Written by A. H. on 12 Oct 2012
Distributor MangaGamer • Price €30.95
Picture the scene - as part of a group of unpopular, unspectacular and distinctly average ground of friends, life seems to hold a place somewhere between the mundane and the depressingly dull. Then, out of nowhere, an unprecedented opportunity presents itself to you - the chance to take up a scholarship at an all-girls school on a remote but beautiful island. You'd jump at the chance, right? Of course you would.
It's exactly this situation which brings us to the premise of adults-only visual novel Edelweiss, developed by OVERDRIVE and available courtesy of the good people of MangaGamer, now complete with a complete reworking of its English translation and (if you so wish) available in a bundle with its spin-off Eiden Fantasia title. Edelweiss sees you play as Kazushi Haruma, one of a quartet of frankly quite dumb young lads who have somehow lucked into gaining a scholarship at the all-girl school which is the centrepiece of Eiden Island - of course, gaining a good education at this particular establishment is very much of secondary importance to Haruma and company compared to their real goal of getting intimately acquainted with their fellow students.
The trouble is, Eiden Academy isn't any old school - indeed, Eiden Island isn't exactly your typical remote paradise, but instead a place of alchemical power that also happens to be filled with rather terrifying moving signposts and a decidedly unique coastline. The dangers inherent to the island aren't enough to put off our intrepid male quartet however, as they waste no time in trying to catch the eye of the local ladies - something which they certainly manage to do, although largely not in a particularly flattering or attractive way. It could be a long, long high school life if their early experiences have anything to go by.
Although I make it sound as if this game involves little more than floundering around hopelessly in the presence of girls, this is of course not entirely the case, and the game gives you a number of girls to get to know and pursue in the name of romance and all of the good stuff that comes with it. This is all wrapped up (with varying degrees of success) by a slice of drama to accompany each girl's story arc, which with it reveals more about the island's secrets as well as delving into the character of the girl in question.
Before entering the realms of the dramatic however, Edelweiss is first and foremost a bawdy sex comedy, to the point where it should probably be called Carry on Alchemist was it not for the likelihood of anyone using that name being sued into the dark ages. While this kind of humour isn't for everyone, it actually works well within Edelweiss for the most part - our quartet of male characters are lovably stupid for the most part, and their schemes, sniping and messing around deliver a dose of light-hearted fun, helped along by an equally enjoyable cast of females for them to play off.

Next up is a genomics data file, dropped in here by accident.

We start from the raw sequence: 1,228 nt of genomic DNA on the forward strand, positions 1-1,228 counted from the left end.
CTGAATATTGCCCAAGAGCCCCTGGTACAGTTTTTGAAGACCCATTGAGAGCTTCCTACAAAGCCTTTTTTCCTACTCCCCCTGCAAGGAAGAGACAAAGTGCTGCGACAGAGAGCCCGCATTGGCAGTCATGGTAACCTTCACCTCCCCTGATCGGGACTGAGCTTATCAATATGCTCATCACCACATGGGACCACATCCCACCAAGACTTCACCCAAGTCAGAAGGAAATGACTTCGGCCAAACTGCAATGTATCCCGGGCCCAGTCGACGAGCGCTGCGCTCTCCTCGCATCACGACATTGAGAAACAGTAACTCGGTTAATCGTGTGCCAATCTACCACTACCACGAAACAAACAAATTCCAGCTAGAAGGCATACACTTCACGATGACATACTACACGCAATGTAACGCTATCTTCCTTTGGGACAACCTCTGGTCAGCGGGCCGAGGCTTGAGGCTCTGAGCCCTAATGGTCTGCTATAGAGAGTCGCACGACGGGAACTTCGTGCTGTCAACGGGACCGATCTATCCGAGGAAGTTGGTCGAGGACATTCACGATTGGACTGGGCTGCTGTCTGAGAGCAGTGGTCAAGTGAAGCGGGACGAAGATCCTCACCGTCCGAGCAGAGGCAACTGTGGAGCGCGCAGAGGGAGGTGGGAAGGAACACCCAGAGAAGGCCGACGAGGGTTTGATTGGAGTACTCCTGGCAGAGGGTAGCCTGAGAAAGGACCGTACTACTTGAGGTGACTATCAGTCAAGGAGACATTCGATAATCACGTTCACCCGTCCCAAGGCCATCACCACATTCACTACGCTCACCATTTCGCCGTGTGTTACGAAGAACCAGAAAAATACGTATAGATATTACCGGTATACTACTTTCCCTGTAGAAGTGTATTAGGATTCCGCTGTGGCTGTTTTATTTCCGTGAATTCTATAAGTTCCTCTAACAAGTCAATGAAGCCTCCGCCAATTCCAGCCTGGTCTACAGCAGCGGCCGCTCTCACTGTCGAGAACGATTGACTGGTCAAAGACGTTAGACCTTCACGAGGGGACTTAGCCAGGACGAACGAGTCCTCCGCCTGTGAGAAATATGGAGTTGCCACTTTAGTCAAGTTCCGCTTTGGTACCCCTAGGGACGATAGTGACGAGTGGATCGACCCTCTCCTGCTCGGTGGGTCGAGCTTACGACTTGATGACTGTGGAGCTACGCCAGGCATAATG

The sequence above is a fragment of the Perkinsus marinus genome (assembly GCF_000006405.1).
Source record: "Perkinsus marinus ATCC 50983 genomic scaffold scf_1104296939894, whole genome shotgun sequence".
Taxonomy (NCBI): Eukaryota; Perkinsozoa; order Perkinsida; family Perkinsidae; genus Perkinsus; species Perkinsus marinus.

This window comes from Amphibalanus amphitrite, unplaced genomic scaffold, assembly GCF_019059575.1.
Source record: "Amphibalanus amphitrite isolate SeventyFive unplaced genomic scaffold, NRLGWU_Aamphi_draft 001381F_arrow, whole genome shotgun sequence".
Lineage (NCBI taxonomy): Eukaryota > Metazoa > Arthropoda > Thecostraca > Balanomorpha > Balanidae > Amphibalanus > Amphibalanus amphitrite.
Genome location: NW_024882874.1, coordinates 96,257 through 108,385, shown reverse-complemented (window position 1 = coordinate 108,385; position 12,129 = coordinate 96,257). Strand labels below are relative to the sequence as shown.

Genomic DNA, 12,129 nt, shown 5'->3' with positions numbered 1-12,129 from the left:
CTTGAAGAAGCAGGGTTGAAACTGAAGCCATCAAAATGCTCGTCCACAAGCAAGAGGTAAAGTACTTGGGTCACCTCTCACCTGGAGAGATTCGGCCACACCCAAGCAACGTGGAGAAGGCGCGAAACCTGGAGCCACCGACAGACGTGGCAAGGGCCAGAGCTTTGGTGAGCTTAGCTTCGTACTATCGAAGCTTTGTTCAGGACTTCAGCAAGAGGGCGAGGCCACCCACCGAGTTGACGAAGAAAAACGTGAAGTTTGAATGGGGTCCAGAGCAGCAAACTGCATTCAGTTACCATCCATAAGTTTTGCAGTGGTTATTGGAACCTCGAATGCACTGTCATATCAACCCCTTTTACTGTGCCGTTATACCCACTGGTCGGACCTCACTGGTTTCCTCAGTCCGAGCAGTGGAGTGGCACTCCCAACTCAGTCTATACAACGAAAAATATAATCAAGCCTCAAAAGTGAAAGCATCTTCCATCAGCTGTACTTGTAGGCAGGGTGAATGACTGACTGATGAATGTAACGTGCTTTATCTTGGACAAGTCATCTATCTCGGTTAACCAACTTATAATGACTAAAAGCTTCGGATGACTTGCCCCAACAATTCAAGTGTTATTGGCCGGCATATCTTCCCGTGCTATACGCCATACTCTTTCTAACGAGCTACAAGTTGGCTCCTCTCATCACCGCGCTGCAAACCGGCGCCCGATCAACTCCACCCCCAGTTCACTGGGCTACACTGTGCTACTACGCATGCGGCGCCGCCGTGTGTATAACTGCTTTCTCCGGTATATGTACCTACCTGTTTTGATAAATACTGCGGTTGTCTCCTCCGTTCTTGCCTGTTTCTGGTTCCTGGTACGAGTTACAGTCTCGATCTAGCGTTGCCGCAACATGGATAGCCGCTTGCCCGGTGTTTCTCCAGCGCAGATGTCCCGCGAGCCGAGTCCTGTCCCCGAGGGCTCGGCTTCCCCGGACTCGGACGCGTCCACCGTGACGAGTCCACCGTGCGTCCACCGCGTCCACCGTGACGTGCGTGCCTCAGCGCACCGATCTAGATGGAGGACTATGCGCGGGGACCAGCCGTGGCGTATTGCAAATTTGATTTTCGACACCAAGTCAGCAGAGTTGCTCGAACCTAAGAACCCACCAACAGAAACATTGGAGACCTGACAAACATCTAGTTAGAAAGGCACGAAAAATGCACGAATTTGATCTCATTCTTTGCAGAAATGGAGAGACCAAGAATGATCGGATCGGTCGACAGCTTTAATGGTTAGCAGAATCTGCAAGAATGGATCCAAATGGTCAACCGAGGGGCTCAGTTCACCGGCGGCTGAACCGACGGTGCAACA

As I previously mentioned, where Edelweiss is a little more patchy is with regards to its drama - some of it is great and surprisingly powerful coming from the midst of what is effectively a comedy (with Mizuki's arc standing out particularly), while other story arcs feel a little arbitrary and wishy-washy in comparison. However, there's still a sense of satisfaction from following each story through to completion, so none of the stories available are really weak enough to be off-putting, and Overdrive certainly seem to have a knack for avoiding many of the pitfalls of the average visual novel.
This brings us to Eiden Fantasia, a spin-off visual novel which focuses entirely upon Sakura and Rin, two girls who are almost criminally under-used in the original game. This additional content consists of three story arcs - one for each girl specifically, and then a brief story which is only unlocked after completing both routes which features the two girls together - I'm sure you don't need to use your imagination too much to imagine how that turns out. In comparison to the main game's story arcs, these tales are much, much more light-hearted, but still fun in their own way and quite amusing at times to make for a nice way of rounding out the world of Eiden Academy for the fans.
Edelweiss might not by a mind-blowing highlight of the visual novel genre which will live long in the memory, and it might not have the same kind of emotional impact that other Overdrive titles like KiraKira mustered in places, but it's still very much a fun game that offers us more than enough entertainment to make for a laugh-out-loud experience that can still move you when push comes to shove in some of its story arcs. The game is beautifully illustrated almost unceasingly and with no shortage of good character designs, to round off a game that somehow manages to be about more than sex and nudity despite featuring a constant obsession with, well.... sex and nudity.
The Edelweiss and Edelweiss: Eiden Fantasia bundle pack is available to purchase as a digital download from MangaGamer.
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